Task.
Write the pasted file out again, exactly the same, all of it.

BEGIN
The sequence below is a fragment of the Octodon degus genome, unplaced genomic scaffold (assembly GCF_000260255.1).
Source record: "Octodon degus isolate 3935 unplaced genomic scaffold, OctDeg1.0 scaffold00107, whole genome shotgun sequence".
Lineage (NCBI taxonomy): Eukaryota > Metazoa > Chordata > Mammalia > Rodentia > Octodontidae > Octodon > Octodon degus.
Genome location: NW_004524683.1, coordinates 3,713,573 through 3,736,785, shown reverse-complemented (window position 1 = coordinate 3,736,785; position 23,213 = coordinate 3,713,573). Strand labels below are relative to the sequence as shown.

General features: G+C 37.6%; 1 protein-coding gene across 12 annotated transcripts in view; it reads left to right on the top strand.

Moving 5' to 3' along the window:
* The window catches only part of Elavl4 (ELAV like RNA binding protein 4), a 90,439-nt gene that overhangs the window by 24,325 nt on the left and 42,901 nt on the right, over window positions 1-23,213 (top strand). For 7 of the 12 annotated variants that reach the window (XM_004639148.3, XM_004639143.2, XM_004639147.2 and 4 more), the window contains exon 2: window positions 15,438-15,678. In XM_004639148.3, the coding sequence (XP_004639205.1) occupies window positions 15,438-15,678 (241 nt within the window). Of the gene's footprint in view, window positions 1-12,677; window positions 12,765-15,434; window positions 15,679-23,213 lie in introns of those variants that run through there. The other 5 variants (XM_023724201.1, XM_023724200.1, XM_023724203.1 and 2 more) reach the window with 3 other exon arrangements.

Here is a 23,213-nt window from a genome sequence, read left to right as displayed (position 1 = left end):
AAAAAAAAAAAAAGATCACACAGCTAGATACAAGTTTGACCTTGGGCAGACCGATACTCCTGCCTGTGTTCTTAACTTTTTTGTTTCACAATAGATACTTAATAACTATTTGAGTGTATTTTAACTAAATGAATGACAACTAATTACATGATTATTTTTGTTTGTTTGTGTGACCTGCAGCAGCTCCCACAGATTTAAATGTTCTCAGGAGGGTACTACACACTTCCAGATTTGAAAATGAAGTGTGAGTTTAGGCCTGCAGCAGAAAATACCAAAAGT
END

The sequence below is a fragment of the Octodon degus genome, unplaced genomic scaffold (assembly GCF_000260255.1).
Source record: "Octodon degus isolate 3935 unplaced genomic scaffold, OctDeg1.0 scaffold00107, whole genome shotgun sequence".
Lineage (NCBI taxonomy): Eukaryota > Metazoa > Chordata > Mammalia > Rodentia > Octodontidae > Octodon > Octodon degus.
Genome location: NW_004524683.1, coordinates 3,713,573 through 3,736,785, shown reverse-complemented (window position 1 = coordinate 3,736,785; position 23,213 = coordinate 3,713,573). Strand labels below are relative to the sequence as shown.

General features: G+C 37.6%; 1 protein-coding gene across 12 annotated transcripts in view; it reads left to right on the top strand.

Moving 5' to 3' along the window:
* The window catches only part of Elavl4 (ELAV like RNA binding protein 4), a 90,439-nt gene that overhangs the window by 24,325 nt on the left and 42,901 nt on the right, over window positions 1-23,213 (top strand). For 7 of the 12 annotated variants that reach the window (XM_004639148.3, XM_004639143.2, XM_004639147.2 and 4 more), the window contains exon 2: window positions 15,438-15,678. In XM_004639148.3, the coding sequence (XP_004639205.1) occupies window positions 15,438-15,678 (241 nt within the window). Of the gene's footprint in view, window positions 1-12,677; window positions 12,765-15,434; window positions 15,679-23,213 lie in introns of those variants that run through there. The other 5 variants (XM_023724201.1, XM_023724200.1, XM_023724203.1 and 2 more) reach the window with 3 other exon arrangements.

Here is a 23,213-nt window from a genome sequence, read left to right as displayed (position 1 = left end):
AAAAAAAAAAAAAGATCACACAGCTAGATACAAGTTTGACCTTGGGCAGACCGATACTCCTGCCTGTGTTCTTAACTTTTTTGTTTCACAATAGATACTTAATAACTATTTGAGTGTATTTTAACTAAATGAATGACAACTAATTACATGATTATTTTTGTTTGTTTGTGTGACCTGCAGCAGCTCCCACAGATTTAAATGTTCTCAGGAGGGTACTACACACTTCCAGATTTGAAAATGAAGTGTGAGTTTAGGCCTGCAGCAGAAAATACCAAAAGT